An entrepreneur or investor would do well to search within his or her respective spheres for forced multipliers, defined within the world of physics as a lever or wedge that increases the amount of force one can put on an object. Within the startup world – or perhaps almost any “world” – we could define a forced multiplier simply as tools or means that help to amplify one’s ability to get more done with the same amount of effort.

Over the last 20+ years, it could be argued that one of the best forced multipliers available to (aspiring) founders and investors interested in being on the cutting-edge of software and technology has been locating themselves at the center of the action, most notably within the Silicon Valley region found in Northern California, which many prominent tech companies and innovators call home, including Google, Apple, Facebook and more.

Marc Andreesen, co-founder of a16z – a world-renowned venture capital firm also headquartered in the Valley – famously articulated back in 2011 why he believed “software is eating the world,” and while embracing this analogy, Silicon Valley has been the site of an all-you-can-eat buffet.

However, there is much evidence to suggest that, indeed, software is not only eating the world, but also reorganizing the world, so much so that now, with the additional variables introduced by the likes of a global pandemic as well as the rapid development and expansion of blockchain technology innovations like Bitcoin, it is becoming increasingly clear that the Valley may not be the location forced multiplier it once was.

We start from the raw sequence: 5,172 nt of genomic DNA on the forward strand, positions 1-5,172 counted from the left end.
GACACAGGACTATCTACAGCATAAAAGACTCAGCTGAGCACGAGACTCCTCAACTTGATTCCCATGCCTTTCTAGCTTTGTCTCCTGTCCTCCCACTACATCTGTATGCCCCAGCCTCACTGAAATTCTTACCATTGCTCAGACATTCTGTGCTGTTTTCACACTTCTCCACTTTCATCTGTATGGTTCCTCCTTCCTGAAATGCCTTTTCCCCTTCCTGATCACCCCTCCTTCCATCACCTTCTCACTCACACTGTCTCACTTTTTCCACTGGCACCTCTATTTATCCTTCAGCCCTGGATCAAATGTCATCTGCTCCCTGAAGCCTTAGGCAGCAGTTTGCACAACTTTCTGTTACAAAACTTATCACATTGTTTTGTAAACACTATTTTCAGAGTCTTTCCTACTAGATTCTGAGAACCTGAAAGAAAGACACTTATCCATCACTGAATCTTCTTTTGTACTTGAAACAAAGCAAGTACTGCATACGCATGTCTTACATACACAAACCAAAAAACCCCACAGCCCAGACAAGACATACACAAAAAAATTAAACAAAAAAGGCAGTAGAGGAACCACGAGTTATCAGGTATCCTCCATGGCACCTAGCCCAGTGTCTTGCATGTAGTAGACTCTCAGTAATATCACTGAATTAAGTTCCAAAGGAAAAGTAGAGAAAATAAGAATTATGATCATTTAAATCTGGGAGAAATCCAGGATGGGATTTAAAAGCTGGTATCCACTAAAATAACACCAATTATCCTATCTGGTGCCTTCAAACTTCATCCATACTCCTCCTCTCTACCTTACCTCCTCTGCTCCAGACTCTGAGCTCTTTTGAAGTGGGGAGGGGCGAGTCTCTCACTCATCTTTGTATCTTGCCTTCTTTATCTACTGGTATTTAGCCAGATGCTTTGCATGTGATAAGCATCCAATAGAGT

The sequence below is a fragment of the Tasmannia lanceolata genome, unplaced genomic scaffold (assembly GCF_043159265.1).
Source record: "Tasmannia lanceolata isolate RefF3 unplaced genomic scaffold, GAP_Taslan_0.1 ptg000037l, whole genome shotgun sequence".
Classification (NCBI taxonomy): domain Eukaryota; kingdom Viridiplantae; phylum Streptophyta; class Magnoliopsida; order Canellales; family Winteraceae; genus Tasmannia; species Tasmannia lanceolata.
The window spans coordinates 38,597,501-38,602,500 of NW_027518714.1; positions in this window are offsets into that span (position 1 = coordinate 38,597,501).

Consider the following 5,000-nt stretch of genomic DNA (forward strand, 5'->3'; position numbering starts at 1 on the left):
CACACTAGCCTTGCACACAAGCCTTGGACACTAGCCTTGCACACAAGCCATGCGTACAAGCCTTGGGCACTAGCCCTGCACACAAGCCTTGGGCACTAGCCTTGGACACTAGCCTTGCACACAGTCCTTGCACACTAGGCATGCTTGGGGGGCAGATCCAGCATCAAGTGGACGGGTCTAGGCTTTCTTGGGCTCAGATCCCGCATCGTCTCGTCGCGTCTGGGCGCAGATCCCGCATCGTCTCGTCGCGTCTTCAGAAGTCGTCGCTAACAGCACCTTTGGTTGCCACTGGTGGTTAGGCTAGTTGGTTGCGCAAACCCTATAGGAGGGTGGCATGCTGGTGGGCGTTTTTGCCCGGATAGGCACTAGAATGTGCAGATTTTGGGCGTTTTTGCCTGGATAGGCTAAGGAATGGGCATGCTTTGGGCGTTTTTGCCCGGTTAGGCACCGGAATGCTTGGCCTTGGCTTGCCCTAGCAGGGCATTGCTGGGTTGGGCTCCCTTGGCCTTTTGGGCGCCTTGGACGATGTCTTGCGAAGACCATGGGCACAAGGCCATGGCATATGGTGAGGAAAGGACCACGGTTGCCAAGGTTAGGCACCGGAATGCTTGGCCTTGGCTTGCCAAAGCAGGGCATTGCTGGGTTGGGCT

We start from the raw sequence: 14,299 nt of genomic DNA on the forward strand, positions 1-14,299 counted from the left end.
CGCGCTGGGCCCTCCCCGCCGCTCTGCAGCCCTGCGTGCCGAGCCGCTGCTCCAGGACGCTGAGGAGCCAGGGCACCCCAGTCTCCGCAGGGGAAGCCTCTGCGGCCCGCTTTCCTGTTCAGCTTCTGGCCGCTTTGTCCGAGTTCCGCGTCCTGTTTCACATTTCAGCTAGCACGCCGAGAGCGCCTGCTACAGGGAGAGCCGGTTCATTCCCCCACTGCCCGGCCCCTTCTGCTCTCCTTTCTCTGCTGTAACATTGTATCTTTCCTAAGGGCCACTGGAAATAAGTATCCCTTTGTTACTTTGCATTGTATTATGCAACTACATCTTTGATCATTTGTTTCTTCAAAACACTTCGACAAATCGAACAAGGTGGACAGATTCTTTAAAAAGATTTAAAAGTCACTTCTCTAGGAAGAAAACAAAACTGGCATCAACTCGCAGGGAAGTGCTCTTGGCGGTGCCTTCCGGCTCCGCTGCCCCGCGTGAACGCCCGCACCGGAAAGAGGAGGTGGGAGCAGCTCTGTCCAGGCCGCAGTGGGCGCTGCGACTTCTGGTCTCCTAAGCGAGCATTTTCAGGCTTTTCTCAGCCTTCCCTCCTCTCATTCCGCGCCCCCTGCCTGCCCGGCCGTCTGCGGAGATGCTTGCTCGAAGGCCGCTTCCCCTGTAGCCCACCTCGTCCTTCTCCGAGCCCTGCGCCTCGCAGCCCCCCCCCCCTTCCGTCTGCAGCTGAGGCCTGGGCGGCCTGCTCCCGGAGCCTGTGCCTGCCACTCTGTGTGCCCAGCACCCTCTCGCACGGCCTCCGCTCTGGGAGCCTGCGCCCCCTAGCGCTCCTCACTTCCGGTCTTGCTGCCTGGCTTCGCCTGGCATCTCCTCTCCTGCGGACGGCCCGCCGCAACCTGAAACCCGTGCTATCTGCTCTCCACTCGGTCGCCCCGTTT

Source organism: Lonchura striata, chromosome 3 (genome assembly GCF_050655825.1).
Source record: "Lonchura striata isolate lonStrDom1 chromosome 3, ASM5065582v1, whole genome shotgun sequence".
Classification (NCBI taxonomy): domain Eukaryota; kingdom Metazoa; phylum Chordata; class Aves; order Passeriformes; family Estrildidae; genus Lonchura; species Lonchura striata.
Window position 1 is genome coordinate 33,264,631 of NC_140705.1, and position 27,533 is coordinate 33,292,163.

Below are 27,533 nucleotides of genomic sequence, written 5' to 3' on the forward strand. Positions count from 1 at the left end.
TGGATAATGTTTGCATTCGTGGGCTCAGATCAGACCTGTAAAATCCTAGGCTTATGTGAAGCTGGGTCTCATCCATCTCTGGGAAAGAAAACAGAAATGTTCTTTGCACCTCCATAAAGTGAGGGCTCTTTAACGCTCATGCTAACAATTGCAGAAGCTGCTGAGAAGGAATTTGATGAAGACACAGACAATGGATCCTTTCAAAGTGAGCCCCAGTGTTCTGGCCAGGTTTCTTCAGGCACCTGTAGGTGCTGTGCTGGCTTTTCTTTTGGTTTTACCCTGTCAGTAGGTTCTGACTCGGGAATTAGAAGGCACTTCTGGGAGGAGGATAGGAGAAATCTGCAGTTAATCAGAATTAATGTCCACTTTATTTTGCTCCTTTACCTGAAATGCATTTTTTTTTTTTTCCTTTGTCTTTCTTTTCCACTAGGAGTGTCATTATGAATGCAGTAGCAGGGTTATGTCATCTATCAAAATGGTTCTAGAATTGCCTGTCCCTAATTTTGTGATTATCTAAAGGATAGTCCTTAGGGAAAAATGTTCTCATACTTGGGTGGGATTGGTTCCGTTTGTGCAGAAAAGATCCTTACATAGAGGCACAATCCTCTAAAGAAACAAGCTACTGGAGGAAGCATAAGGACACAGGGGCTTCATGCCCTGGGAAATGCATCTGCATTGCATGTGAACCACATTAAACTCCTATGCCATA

Indeed, there is an ongoing reorganization of where – and how – many choose to live.

It’s this reorganization that has helped significantly to give rise to startup cities, where people are not confined to engaging within legacy tech hubs like the Valley and are rather empowered – and oftentimes, incentivized – to relocate.

This is what former CTO of Coinbase and former General Partner at Andreessen Horowitz Balaji Srinivansan wrote in a Tweet:

In this post, I’d like to address some important questions: What are startup cities, and what are some of the key factors to their growth and (future) shaping? How does the decentralized economy support the growth of startup cities?

Let’s take a look.

What Are Startup Cities?

The United States is where the ecosystem for high-tech, modern startups was born. Venture capital originated in the 1940s in Boston, and eventually, this venture capital moved over to Silicon Valley. The concept of the startup city took off, a place where entrepreneurs and innovators get access to capital, plug into an ecosystem of talent, and much more.

Startup cities, then, are locations that maintain a certain level of friendliness towards enterprising individuals, technology and – increasingly – digital currencies; and there is ongoing growth in the globalization of startup activity and venture capital, particularly within cities in Europe, India and China. A global economy presents global opportunities, and where before Silicon Valley proved to have the best climate for tech venture success, this is no longer the case. Other cities in countries around the world are quickly becoming hubs in their own right.

From the perspective of the crypto sector, there are destinations that are more encouraging than others of Bitcoin, blockchain and crypto innovation pursuits, with Wyoming as one example. The state of Wyoming recently began offering those interested the opportunity to form DAO limited-liability companies. With there being no residency requirement to form a company in Wyoming, the state has positioned itself as one of the better options for individuals who seek a corporate entity but prefer to operate their lives or business in a more decentralized fashion.